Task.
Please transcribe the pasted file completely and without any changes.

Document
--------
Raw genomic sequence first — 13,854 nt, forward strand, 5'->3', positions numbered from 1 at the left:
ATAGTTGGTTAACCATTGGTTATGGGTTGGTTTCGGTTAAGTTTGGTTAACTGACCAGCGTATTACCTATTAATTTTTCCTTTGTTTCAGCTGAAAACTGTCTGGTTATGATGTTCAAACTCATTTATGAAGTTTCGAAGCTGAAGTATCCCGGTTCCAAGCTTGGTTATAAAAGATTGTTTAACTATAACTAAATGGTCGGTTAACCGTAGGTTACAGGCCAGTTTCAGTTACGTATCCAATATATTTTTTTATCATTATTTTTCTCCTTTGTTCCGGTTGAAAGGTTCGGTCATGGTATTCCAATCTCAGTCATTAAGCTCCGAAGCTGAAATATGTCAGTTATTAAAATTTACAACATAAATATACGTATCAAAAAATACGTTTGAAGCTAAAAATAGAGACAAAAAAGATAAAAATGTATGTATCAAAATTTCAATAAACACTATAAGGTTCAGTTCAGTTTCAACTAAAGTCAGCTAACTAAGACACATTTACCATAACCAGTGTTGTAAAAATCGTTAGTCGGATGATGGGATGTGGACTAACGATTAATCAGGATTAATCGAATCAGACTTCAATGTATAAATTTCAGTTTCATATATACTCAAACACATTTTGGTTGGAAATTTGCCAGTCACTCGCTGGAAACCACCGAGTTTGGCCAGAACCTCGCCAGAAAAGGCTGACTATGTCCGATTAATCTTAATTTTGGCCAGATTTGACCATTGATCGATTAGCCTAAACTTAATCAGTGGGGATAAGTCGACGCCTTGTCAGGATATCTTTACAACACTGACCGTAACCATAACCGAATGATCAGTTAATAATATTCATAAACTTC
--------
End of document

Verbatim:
Raw genomic sequence first — 13,854 nt, forward strand, 5'->3', positions numbered from 1 at the left:
ATAGTTGGTTAACCATTGGTTATGGGTTGGTTTCGGTTAAGTTTGGTTAACTGACCAGCGTATTACCTATTAATTTTTCCTTTGTTTCAGCTGAAAACTGTCTGGTTATGATGTTCAAACTCATTTATGAAGTTTCGAAGCTGAAGTATCCCGGTTCCAAGCTTGGTTATAAAAGATTGTTTAACTATAACTAAATGGTCGGTTAACCGTAGGTTACAGGCCAGTTTCAGTTACGTATCCAATATATTTTTTTATCATTATTTTTCTCCTTTGTTCCGGTTGAAAGGTTCGGTCATGGTATTCCAATCTCAGTCATTAAGCTCCGAAGCTGAAATATGTCAGTTATTAAAATTTACAACATAAATATACGTATCAAAAAATACGTTTGAAGCTAAAAATAGAGACAAAAAAGATAAAAATGTATGTATCAAAATTTCAATAAACACTATAAGGTTCAGTTCAGTTTCAACTAAAGTCAGCTAACTAAGACACATTTACCATAACCAGTGTTGTAAAAATCGTTAGTCGGATGATGGGATGTGGACTAACGATTAATCAGGATTAATCGAATCAGACTTCAATGTATAAATTTCAGTTTCATATATACTCAAACACATTTTGGTTGGAAATTTGCCAGTCACTCGCTGGAAACCACCGAGTTTGGCCAGAACCTCGCCAGAAAAGGCTGACTATGTCCGATTAATCTTAATTTTGGCCAGATTTGACCATTGATCGATTAGCCTAAACTTAATCAGTGGGGATAAGTCGACGCCTTGTCAGGATATCTTTACAACACTGACCGTAACCATAACCGAATGATCAGTTAATAATATTCATAAACTTC